At 10 pm a horn blows and we're off.  Most of the first few hours were on a very busy highway and the cars, trucks, and buses didn't know and didn't care that we were part of a race.  Parts of the road had a shoulder but at times we had to jump into the grass.  Also, you're breathing a lot of exhaust fumes.  There were aid stations about every 6 miles in the first half of the race.  I was carrying one water bottle and figured that would get me to an aid station.  I was running what I considered to be well within myself making sure not to get carried away when people passed me.  I knew it was going to take a lot for me to finish this race.  Did I mention that I hadn't run more than a marathon for over a year?  Every time I would plan to run at least 31 miles something would come up.  But still I felt like I could finish this race since it had a 22 hour cutoff.  I just knew that once I was done physically I would have to dig deep mentally.  After a few hours it started raining.  I was glad actually, because I felt that would help keep the heat down.  We left the main highway and entered more rural areas.  I hit the 50k point still feeling pretty good.  I was also finally getting over my fear that I wouldn't finish the race.  The  rain continued off and on and my feet started getting wet.  I did worry a little bit about that, but there was nothing I could do about it.  As we went through the different small towns, it was interesting to see the way people looked at us.  There are a lot of small school bus taxis, and small motorcycle taxis with side cars.  They would look at us, slow down, then realize we weren't looking for a ride.  As I got into the 40 plus mile range, my watch quit around 34 miles, I was getting fatigued.  I knew it was going to be a hard slough from here on in.  I was walking more than running, but this was a very hilly course, and walk or run, it was tough going up these hills.
It started raining harder and was less pleasing to me.  But again, there was nothing I could do but keep going.  I was still mostly walking, but able to run from time to time.  I was reading the signs, and saw that we were only two towns away from San Pablo City.  While this was the last city to run through, I knew from the bus ride the day before that the start point at Villa Escudero was several miles past that.  Slowly but surely I made my way close to the city.  But I felt like I had missed an aid station.  I was out of water and getting very tired.  The one good thing about passing through all these towns was that there are plenty of small stores, basically front porches of people homes.  I stopped at one and bought a bottle of coke.  I sat down, drank it and after about 10 minutes I felt much better and started running again.  It was around noon then, so I had been running/walking for over 14 hours.  I finally made it into San Pablo City and I perked up at the thought that this was almost over.  I was running well down the main street when I heard someone yelling at me.  I turned around, and he started pointing down the street I had just passed.  I went back to him, and it turned out he was an aid station.  I thought to myself I would have been really upset to have continued down the wrong street for a long time.  I continued down the correct path and was soon outside the city.  I started seeing signs for a McDonald's that I had gone to the night before to have a comfortable time in a rest room.  The signs gave the distance of 6km, which in my mind meant that I had 5km to go.  Each new sign gave the distance and I was getting happy that I would finish in a very short time.  I got to the guard house and nothing was there.  The guard said I still had a mile to go, disappointment.  But oh well, I continued on and when I finally made it to the resort, I saw the finish line and got my medal, trophy and shirt.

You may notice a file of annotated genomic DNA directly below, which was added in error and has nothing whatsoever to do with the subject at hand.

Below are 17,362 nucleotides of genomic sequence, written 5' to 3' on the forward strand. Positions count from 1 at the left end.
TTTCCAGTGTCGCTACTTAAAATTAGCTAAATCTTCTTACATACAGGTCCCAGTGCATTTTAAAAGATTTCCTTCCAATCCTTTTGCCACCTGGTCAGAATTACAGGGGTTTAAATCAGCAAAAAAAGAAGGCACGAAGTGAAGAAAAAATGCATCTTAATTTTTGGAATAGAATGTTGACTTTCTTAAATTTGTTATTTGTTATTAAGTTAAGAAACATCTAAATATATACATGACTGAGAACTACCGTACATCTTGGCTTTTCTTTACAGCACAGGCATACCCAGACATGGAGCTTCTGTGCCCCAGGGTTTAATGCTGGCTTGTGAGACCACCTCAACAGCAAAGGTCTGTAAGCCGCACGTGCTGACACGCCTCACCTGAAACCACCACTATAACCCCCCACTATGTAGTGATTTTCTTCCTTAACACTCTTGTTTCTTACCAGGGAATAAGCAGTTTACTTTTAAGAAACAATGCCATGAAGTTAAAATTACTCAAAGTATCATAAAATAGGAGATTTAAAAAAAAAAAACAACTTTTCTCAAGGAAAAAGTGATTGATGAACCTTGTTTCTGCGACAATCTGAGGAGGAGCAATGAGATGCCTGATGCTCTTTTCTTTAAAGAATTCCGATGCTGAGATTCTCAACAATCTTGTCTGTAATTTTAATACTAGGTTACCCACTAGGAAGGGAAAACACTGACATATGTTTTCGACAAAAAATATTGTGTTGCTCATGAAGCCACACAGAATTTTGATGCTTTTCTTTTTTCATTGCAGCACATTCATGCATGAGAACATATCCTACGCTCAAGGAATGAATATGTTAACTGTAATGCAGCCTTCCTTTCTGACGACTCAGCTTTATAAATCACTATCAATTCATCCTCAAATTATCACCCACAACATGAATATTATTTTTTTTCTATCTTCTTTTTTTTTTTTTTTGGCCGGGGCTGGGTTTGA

I finished in 16 hours and 12 minutes, 27th of 118 finishers.
I knew because of my feet getting wet that I would have blisters.  After taking off my socks, I saw both my little toes had small blisters.  Also, I had a blister on one foot between my big and second toe.
After the finish, I took a shower, ate a little and then started preparing to head back to Manila.  I was told you could flag down a bus from the highway.  There was another runner who had finished before me that was heading back at the same time.  "Wil" became my guardian back to Manila and my hotel.  He made sure I was there before heading home himself.
Everyone associated with the race treated me well and made me feel like a star.
My trip back to Oklahoma City was mostly uneventful, and I am home safe and sound.
I am again thankful to have the energy and ability to complete a race like this.  To have completed the race with no apparent injuries.  To have traveled such a long distance and return home safely.